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Policy crucial to avoiding web breaches
Only about a quarter of employers have a policy on employees' use of social networking sites, says Danielle Urban, JD, an attorney with the law firm of Fisher & Phillips in Denver.
"Without a policy, it's harder to discipline and to fire an employee," Urban says. "We recommend that employers have policies against employees blogging, posting, or Tweeting anything that identifies that person as an employee of the organization. Or if you don't go that far, you can require employees to post a disclaimer that anything they say is not endorsed by the hospital and is being said only as a private person, not your representative."
Urban also suggests the policy include a requirement that the employee not mention a coworker, patient, vendor, or any other contact from work without obtaining permission from that person first.
"Remind employees that what they do on their private time can be a violation of company policy and maybe even the law," Urban says. "It's amazing how many people think they can post something on the Internet and it will be seen only by the people they want to see it. It's out there for people to see, and employers will find out about it even without doing anything sneaky to monitor what you do. These things can cost you your job."
Employers have a legitimate interest in limiting what their employees post, says Amanda Vega, a consultant in New York City specializing in social networking sites and media management.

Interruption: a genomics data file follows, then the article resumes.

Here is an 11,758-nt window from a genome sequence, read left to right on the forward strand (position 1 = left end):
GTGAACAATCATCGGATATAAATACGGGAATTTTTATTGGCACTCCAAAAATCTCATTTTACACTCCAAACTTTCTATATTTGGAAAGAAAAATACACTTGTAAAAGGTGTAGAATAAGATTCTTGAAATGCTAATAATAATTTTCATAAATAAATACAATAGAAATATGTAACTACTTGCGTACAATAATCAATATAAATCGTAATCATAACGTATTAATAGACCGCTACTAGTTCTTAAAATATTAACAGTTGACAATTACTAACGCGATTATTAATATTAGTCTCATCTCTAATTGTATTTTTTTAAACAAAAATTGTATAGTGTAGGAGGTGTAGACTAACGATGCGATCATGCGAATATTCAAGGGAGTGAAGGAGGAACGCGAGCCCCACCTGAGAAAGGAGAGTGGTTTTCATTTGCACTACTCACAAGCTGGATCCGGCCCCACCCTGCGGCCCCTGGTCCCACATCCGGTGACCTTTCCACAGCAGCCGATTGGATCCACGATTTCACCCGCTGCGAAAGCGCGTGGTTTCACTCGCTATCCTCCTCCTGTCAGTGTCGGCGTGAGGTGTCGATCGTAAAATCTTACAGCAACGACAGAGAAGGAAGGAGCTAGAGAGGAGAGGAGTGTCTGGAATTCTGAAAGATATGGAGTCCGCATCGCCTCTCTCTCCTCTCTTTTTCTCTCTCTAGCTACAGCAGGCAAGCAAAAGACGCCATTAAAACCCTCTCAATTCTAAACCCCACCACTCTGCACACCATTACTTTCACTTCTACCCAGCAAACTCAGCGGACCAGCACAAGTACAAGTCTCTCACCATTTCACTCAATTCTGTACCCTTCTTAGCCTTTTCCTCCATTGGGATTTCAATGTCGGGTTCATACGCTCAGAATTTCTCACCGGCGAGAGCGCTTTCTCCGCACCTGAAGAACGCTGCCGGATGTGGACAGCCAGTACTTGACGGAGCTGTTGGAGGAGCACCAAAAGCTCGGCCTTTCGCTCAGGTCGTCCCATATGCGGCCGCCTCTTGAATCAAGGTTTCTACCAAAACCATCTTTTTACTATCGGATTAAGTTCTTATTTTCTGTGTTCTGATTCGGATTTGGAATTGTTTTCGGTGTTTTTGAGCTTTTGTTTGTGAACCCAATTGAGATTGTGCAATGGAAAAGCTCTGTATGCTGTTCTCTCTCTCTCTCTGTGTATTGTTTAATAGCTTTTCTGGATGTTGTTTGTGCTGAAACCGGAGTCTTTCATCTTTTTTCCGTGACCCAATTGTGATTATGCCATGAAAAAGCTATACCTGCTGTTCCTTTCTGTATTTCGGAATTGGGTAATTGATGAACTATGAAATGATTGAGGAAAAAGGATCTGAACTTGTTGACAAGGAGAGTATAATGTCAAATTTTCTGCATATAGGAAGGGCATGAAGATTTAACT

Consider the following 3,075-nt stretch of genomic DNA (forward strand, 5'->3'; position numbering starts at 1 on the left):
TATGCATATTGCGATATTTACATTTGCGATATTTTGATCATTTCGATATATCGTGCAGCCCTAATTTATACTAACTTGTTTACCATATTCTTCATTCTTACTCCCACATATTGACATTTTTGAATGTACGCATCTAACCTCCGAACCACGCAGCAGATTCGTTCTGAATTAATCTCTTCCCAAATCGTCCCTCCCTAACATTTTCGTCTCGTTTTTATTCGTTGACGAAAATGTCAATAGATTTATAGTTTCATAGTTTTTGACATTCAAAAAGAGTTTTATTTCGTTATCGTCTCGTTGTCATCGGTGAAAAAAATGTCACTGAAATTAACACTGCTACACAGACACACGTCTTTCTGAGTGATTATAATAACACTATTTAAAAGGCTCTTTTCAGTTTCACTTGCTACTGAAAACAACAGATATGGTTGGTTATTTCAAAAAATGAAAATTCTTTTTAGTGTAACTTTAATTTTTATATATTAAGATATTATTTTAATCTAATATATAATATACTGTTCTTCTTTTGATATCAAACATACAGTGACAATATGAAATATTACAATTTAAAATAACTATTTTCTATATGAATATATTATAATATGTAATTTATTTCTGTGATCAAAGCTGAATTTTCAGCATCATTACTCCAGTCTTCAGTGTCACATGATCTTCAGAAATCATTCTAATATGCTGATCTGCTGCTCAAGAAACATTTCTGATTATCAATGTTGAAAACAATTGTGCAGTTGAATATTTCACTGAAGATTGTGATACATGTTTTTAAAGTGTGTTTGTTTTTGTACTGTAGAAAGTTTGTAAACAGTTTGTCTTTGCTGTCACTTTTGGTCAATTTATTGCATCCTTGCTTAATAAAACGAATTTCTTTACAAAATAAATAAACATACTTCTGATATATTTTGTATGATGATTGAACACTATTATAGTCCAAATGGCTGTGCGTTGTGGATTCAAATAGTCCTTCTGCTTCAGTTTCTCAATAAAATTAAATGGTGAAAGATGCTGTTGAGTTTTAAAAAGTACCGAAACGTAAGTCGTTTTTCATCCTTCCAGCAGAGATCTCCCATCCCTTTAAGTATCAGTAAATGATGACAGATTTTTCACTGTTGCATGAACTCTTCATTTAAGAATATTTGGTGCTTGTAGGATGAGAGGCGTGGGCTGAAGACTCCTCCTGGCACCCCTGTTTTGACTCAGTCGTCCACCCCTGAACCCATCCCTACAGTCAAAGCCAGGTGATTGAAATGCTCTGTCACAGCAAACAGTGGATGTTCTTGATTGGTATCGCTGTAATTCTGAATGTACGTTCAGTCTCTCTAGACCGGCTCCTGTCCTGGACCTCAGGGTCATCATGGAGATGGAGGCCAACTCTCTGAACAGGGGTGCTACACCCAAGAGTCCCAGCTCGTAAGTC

"The written policy on the use of social networks should be signed by all employees, so there is no misunderstanding. The hospitals cannot say that employees are not allowed to use social networks, but they can have a policy clearly stating that they may not write, chat, take pictures, Tweet, or post on Facebook, etc., about any patient," Vega says. "This can also apply to stating information about any personnel within the hospital doctors, nurses, interns, technicians, or medical reps."
Even after the written policy is in place, there should be at least an annual policy review and training for the employees in case there are any issues to address or new social networks that have come into play, she says.
"If the employee agrees to not post any patient information and does it anyway this would include referencing a patient as a cop killer this can be terms for a serious violation and/or termination," Vega says.
The best policies tend to limit Internet usage and prohibit most blogging or posting on sites while at work, says David Gevertz, JD, a shareholder and vice-chair of the labor and employment department at the law firm of Baker, Donelson, Bearman, Caldwell & Berkowitz in Atlanta. Gevertz says the policy also should include these points:
Emphasize that employees remain responsible for the content of texting and Internet postings done outside of work.
Reserve the health care organization's right to demand that the employee remove the information from the posting site.
Strictly prohibit the dissemination of, posting, or reference to patient identifiable financial or health information.
Reserve the company's right to monitor, review, and inspect all e-media use conducted through its networks and the contents thereof.
Mandatory training on the policy should include examples of what is and is not appropriate material for public dissemination.
Danielle Urban, JD, Fisher & Phillips, Denver, CO. Telephone: (303) 218-3650. E-mail: Durban@laborlawyers.com.
Amanda Vega, New York City. Telephone: (646) 450-8342. E-mail: Amanda@amandavega.com.